Understanding Clone Composition

Multiple cells can have the same clonotype and each clonotype can have multiple makeups. Each clonotype contains one or more chains (TRA and TRB for T cells and IGH, IGK and IGL for B cells), the highest scoring V, D, and J gene segments, and CDR3 nucleotide sequence. T cells have a TRA and TRB chain with V, D, J, and C regions.  In B cells, IGH is the heavy chain that has a V, D, and J region while IGK and IGL are the light chains with a V and J region. The Immunoglobulins have two identical heavy chains and two identical light chains. B cell isotypes are antigenic determinants that characterize the classes and subclasses of heavy chains and types and subtypes of light chains; the constant region (C gene) produced by the B cell changes but the V regions and specificity do not.  Constant regions do not participate in antigen recognition, instead, C regions interact to mediate biological function; so isotypes have a different function but can bind the same antigen. 

Import Data

  • Create a new project to upload your data. Ensure that you have transferred the filtered contig_annotations.csv file(s)2 for each sample from either the cellranger vdj7 or cellranger multi8 pipeline to the server. If you have matching gene expression data, import the filtered feature barcode matrices as well in H54 or MEX5 format from the cellranger multi pipeline for each sample.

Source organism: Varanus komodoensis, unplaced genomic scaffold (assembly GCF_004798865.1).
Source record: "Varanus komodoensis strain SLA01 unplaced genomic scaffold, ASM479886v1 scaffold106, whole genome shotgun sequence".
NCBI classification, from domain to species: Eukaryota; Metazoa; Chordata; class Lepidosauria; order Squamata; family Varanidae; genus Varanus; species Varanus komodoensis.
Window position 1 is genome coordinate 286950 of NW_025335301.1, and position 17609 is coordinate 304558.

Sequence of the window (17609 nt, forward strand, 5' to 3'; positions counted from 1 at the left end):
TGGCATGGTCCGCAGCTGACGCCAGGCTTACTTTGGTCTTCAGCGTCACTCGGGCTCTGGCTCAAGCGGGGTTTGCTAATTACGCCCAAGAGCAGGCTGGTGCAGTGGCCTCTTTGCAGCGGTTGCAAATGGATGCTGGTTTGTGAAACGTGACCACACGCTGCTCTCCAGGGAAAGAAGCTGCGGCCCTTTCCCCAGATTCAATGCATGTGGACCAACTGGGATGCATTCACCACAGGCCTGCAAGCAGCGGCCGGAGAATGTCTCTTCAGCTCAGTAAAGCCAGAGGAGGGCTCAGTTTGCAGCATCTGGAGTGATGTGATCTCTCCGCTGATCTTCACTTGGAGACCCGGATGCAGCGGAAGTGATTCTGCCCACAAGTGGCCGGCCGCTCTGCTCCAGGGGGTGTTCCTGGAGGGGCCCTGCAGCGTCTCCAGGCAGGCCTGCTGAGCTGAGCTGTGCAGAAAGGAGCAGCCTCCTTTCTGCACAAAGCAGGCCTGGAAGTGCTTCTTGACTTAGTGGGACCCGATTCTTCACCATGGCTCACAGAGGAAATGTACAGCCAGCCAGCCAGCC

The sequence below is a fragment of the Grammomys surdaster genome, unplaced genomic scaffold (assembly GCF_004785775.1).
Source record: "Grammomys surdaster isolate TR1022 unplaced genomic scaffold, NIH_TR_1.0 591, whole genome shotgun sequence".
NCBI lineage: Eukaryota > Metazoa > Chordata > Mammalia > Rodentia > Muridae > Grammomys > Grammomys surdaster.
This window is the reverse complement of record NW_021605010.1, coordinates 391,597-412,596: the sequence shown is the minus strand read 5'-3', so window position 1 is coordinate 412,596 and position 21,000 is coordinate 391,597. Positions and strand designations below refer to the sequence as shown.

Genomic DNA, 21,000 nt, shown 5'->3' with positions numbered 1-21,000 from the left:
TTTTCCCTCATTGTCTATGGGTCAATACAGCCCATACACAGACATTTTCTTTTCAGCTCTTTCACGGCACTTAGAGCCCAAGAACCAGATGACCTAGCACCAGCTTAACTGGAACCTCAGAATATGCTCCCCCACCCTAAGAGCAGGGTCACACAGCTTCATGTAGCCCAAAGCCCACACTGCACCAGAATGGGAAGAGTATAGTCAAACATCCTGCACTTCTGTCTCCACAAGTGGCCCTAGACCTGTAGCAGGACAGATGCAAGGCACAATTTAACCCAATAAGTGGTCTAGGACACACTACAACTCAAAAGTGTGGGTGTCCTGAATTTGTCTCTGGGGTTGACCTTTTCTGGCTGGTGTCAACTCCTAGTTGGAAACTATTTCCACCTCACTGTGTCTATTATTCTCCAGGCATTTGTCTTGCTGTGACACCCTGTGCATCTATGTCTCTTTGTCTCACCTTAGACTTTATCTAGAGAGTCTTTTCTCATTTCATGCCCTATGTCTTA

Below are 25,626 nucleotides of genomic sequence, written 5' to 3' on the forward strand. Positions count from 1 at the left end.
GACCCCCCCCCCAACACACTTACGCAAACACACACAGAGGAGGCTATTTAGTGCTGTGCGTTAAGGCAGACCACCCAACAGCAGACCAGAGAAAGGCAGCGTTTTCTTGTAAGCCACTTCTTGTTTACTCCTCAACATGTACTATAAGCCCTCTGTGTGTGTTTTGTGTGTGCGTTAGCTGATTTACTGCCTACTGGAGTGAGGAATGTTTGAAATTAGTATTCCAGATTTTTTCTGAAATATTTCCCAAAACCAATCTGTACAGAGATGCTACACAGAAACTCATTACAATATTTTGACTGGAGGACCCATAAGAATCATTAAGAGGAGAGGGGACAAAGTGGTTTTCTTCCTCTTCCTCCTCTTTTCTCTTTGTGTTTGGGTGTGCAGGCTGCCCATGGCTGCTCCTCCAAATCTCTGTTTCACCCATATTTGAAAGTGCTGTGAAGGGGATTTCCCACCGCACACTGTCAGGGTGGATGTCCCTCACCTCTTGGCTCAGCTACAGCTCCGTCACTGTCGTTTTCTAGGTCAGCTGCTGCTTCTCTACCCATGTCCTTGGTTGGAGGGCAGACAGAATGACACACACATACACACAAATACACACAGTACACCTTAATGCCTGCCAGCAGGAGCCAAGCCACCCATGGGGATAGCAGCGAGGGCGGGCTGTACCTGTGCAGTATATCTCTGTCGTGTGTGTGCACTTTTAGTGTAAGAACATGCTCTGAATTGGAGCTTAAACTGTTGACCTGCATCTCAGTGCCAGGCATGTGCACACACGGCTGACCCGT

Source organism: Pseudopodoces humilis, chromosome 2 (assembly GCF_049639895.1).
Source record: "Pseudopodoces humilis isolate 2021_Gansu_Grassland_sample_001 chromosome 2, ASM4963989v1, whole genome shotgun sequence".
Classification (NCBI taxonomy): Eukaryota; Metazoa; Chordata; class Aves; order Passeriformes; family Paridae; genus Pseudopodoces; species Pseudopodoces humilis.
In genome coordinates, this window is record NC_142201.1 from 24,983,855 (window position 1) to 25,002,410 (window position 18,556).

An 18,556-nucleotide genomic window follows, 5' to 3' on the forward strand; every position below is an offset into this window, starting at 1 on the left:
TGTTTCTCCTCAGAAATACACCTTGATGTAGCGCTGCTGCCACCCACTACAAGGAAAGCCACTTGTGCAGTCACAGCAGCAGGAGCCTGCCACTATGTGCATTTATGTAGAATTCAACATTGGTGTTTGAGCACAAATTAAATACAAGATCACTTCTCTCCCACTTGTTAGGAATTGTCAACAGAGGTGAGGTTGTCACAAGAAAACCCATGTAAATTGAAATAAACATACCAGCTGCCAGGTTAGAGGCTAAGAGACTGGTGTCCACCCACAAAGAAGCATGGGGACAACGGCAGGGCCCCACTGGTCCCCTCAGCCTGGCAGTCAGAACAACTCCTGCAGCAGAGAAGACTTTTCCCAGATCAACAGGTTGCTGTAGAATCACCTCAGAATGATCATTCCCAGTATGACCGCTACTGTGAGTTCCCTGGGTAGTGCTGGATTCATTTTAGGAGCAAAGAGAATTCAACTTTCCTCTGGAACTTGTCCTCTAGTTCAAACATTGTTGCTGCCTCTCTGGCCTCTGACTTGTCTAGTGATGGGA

• Click Import, then select Import single cell V(D)J data 


  • Upload either the filtered contig_annotations.csv file alone or, if you have matching gene expression data, with the filtered count matrix per sample and give each sample a name. To add a sample use the Action. The example below is using the default settings and there is one sample with two files, one for V(D)J, and one for gene expression. Click Finish


  • This results in two starting nodes, one for single cell counts and one for single cell V(D)J as shown below. Note that once subsequent tasks are performed on a node, no more data can be imported into this project. The single cell counts node can be processed as usual; for help related to this please see the tutorial for Analyzing Single Cell RNA-Seq Data.